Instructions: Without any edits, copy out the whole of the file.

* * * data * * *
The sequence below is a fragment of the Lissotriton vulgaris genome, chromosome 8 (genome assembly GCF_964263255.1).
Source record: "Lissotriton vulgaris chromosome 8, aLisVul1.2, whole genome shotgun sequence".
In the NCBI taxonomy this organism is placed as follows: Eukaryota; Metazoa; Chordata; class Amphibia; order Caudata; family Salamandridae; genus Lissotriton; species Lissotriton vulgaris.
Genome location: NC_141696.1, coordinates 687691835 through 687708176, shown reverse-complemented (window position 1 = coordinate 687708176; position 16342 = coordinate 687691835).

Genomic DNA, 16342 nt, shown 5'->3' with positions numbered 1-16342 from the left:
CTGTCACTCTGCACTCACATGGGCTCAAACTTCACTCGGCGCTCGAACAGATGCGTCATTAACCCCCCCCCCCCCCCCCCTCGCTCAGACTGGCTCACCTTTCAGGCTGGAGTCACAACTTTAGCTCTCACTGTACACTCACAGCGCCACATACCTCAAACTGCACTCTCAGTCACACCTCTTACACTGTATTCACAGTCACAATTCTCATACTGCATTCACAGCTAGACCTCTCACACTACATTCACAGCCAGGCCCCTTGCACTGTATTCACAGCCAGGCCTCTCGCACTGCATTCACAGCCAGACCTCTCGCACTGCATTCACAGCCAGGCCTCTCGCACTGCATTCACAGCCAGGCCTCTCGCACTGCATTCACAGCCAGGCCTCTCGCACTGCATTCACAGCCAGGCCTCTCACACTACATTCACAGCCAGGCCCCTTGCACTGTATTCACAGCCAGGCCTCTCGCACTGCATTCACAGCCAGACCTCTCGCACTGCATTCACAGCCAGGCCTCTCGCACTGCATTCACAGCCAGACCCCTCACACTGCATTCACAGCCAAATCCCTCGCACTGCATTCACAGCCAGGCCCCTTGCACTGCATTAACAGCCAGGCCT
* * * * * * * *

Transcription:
The sequence below is a fragment of the Lissotriton vulgaris genome, chromosome 8 (genome assembly GCF_964263255.1).
Source record: "Lissotriton vulgaris chromosome 8, aLisVul1.2, whole genome shotgun sequence".
In the NCBI taxonomy this organism is placed as follows: Eukaryota; Metazoa; Chordata; class Amphibia; order Caudata; family Salamandridae; genus Lissotriton; species Lissotriton vulgaris.
Genome location: NC_141696.1, coordinates 687691835 through 687708176, shown reverse-complemented (window position 1 = coordinate 687708176; position 16342 = coordinate 687691835).

Genomic DNA, 16342 nt, shown 5'->3' with positions numbered 1-16342 from the left:
CTGTCACTCTGCACTCACATGGGCTCAAACTTCACTCGGCGCTCGAACAGATGCGTCATTAACCCCCCCCCCCCCCCCCCTCGCTCAGACTGGCTCACCTTTCAGGCTGGAGTCACAACTTTAGCTCTCACTGTACACTCACAGCGCCACATACCTCAAACTGCACTCTCAGTCACACCTCTTACACTGTATTCACAGTCACAATTCTCATACTGCATTCACAGCTAGACCTCTCACACTACATTCACAGCCAGGCCCCTTGCACTGTATTCACAGCCAGGCCTCTCGCACTGCATTCACAGCCAGACCTCTCGCACTGCATTCACAGCCAGGCCTCTCGCACTGCATTCACAGCCAGGCCTCTCGCACTGCATTCACAGCCAGGCCTCTCGCACTGCATTCACAGCCAGGCCTCTCACACTACATTCACAGCCAGGCCCCTTGCACTGTATTCACAGCCAGGCCTCTCGCACTGCATTCACAGCCAGACCTCTCGCACTGCATTCACAGCCAGGCCTCTCGCACTGCATTCACAGCCAGACCCCTCACACTGCATTCACAGCCAAATCCCTCGCACTGCATTCACAGCCAGGCCCCTTGCACTGCATTAACAGCCAGGCCT